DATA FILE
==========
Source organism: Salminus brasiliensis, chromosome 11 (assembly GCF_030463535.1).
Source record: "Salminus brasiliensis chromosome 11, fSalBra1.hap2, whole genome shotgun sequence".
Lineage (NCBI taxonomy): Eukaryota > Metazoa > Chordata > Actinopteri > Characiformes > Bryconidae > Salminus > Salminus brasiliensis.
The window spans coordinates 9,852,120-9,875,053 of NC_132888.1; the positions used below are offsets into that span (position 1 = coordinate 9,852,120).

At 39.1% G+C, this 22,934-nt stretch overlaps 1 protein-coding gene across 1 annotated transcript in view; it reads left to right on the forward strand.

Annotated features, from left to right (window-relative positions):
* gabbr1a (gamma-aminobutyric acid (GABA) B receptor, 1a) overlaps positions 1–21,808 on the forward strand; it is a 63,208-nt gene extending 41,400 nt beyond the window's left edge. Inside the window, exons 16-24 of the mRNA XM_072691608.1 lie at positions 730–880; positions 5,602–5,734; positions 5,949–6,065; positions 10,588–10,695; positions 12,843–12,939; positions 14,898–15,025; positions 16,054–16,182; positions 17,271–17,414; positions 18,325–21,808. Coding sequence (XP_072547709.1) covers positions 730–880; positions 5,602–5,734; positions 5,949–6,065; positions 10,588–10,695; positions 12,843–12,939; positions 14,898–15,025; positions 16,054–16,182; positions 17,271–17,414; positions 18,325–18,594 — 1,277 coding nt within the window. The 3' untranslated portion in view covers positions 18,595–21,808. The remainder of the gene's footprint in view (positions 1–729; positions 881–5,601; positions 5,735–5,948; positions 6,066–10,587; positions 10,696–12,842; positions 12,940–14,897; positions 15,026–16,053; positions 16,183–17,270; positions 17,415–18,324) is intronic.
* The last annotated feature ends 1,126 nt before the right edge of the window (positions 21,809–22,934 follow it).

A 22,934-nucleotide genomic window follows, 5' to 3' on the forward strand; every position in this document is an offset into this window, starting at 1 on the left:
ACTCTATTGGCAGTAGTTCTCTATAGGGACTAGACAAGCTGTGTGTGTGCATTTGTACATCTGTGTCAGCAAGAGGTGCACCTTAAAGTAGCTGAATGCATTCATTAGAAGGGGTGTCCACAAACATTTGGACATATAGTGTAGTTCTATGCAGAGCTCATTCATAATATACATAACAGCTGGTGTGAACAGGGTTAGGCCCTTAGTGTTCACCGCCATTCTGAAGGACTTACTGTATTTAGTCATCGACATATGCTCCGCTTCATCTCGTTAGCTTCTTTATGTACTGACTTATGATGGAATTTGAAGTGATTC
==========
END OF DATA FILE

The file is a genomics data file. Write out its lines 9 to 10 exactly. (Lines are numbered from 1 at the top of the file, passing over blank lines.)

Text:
A 22,934-nucleotide genomic window follows, 5' to 3' on the forward strand; every position in this document is an offset into this window, starting at 1 on the left:
ACTCTATTGGCAGTAGTTCTCTATAGGGACTAGACAAGCTGTGTGTGTGCATTTGTACATCTGTGTCAGCAAGAGGTGCACCTTAAAGTAGCTGAATGCATTCATTAGAAGGGGTGTCCACAAACATTTGGACATATAGTGTAGTTCTATGCAGAGCTCATTCATAATATACATAACAGCTGGTGTGAACAGGGTTAGGCCCTTAGTGTTCACCGCCATTCTGAAGGACTTACTGTATTTAGTCATCGACATATGCTCCGCTTCATCTCGTTAGCTTCTTTATGTACTGACTTATGATGGAATTTGAAGTGATTC